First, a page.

Visit the magnificent gardens of Boat’s End
Close to South Australia’s far southern coast, near the mouth of the Murray River, lies Boat’s End, a remarkable garden of plants chosen for their perfect fit with the area’s natural pattern of cool, rainy winters followed by hot and fairly dry summers. It’s a sensible way to garden because if the plants you choose can largely live on the rainfall you get, you not only save on applied water, the garden you create will look like it belongs in the natural landscape of your region. And choosing plants adapted to your climate isn’t limiting because your climate isn’t unique in the world. Many other parts will have a similar rainfall pattern to yours, so as well as all your local native plants, you can add species from other, similar climate zones. That’s what was done at Boat’s End, and the beautiful result speaks for itself. After a rainy winter, the garden is full of flowers in spring and early summer. The soil is still moist and the heat is yet to hit. Yellows, oranges and reds dominate, with spots of purply-blue set in a sea of grey-green foliage. The colours blend with those of the distant landscape –a perfect partnership.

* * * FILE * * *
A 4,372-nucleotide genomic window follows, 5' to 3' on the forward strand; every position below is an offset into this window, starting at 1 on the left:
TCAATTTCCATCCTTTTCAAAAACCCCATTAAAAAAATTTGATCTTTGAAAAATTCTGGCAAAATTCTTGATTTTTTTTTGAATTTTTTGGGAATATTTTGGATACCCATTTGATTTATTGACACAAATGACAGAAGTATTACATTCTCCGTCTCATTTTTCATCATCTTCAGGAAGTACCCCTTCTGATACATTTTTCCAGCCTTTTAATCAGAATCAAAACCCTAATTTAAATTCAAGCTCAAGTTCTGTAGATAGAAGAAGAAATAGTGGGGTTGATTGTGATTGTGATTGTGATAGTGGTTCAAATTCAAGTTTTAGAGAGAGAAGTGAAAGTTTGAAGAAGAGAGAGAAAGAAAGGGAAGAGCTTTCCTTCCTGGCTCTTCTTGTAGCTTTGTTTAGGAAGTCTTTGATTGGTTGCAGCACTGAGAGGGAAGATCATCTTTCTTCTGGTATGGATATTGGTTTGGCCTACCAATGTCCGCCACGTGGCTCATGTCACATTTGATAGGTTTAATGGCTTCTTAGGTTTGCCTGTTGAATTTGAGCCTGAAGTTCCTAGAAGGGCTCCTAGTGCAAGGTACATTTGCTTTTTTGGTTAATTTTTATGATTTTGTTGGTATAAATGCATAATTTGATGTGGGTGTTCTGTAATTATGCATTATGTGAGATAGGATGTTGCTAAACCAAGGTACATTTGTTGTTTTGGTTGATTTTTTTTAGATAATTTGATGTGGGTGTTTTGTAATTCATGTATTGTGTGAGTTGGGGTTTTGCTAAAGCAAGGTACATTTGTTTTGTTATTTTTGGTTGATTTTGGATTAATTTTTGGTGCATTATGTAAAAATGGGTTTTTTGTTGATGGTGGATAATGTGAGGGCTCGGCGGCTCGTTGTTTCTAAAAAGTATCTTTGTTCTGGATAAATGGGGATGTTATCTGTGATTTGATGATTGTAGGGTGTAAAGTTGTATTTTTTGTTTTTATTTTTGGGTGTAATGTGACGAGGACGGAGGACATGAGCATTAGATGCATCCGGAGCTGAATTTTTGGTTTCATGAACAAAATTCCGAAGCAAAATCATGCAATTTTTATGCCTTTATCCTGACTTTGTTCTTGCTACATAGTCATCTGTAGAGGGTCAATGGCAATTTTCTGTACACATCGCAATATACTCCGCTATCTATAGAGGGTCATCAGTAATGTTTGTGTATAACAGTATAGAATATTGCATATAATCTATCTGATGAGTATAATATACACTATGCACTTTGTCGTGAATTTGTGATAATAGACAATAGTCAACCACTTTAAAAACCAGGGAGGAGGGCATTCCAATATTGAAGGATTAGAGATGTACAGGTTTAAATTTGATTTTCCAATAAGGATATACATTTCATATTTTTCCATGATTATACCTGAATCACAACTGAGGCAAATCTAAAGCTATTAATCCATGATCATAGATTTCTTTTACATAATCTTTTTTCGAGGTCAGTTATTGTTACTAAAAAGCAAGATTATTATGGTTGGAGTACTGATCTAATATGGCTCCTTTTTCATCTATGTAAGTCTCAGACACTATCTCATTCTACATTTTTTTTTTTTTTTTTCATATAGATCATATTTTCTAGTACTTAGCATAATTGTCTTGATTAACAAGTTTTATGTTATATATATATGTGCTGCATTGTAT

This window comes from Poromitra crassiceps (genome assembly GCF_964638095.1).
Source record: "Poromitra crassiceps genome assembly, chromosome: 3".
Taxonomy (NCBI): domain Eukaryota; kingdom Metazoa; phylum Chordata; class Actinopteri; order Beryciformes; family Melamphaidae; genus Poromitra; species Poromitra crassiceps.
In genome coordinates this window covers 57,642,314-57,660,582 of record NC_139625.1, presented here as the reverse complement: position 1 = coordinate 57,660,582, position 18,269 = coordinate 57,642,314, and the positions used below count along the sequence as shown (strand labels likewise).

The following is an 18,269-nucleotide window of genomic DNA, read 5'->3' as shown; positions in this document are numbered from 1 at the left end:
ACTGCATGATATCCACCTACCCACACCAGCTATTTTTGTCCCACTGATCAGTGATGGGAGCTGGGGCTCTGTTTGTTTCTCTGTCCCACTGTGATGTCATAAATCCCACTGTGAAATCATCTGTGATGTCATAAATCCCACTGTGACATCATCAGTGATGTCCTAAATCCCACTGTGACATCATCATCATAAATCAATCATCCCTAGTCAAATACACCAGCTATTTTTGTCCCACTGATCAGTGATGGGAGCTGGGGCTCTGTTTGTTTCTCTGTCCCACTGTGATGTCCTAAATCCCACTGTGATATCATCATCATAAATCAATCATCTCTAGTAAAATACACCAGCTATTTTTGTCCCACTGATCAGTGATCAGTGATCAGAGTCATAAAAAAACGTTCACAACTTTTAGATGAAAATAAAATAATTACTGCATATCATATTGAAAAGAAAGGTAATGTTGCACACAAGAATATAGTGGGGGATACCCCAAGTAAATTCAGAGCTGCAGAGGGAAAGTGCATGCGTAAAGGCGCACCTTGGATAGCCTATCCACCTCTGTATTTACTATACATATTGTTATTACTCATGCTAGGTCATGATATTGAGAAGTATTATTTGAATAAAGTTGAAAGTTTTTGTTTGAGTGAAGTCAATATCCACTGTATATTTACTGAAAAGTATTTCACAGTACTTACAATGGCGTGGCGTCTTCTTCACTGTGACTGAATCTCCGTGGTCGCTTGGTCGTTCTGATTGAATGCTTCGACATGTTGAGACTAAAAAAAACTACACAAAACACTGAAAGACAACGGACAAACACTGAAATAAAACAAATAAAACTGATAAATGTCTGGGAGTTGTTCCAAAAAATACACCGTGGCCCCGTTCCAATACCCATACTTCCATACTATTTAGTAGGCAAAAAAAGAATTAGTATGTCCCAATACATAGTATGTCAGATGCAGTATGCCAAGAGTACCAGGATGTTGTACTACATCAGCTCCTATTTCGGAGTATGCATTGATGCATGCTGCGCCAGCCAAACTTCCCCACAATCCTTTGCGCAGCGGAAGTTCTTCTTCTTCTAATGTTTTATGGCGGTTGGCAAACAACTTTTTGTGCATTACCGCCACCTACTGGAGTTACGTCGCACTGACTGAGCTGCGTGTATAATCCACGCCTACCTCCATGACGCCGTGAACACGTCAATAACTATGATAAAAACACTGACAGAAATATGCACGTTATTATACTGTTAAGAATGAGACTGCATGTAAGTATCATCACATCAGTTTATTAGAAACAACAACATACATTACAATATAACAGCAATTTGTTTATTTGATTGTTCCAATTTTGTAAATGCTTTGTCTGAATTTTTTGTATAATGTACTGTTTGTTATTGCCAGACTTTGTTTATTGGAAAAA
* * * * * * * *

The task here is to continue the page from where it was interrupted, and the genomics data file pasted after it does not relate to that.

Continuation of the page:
2. Gladiolus carneus with its red-flecked white flowers is one of spring’s surprises. It pops up in late winter, blooms in spring and dies away in summer.
3. The roof of the house
and of each outbuilding drains into a water tank. But, because much of this water is needed for the house, there isn’t enough left for garden use. In summer, these plants will drop leaves, die back or shrivel to conserve water. Regrowth is rapid when cool rain starts falling in autumn. A great water conservation idea for you to copy!
5 Striking succulent
Crassula arborescens stores water in its thickened leaves while its silvery surfaces reflect heat and light away. You’ll find this and other succulents are great choices where summers are hot and dry.
6 Complementing the surrounds,
the house’s cladding and trim in silver and blue is a great match for the garden’s colour.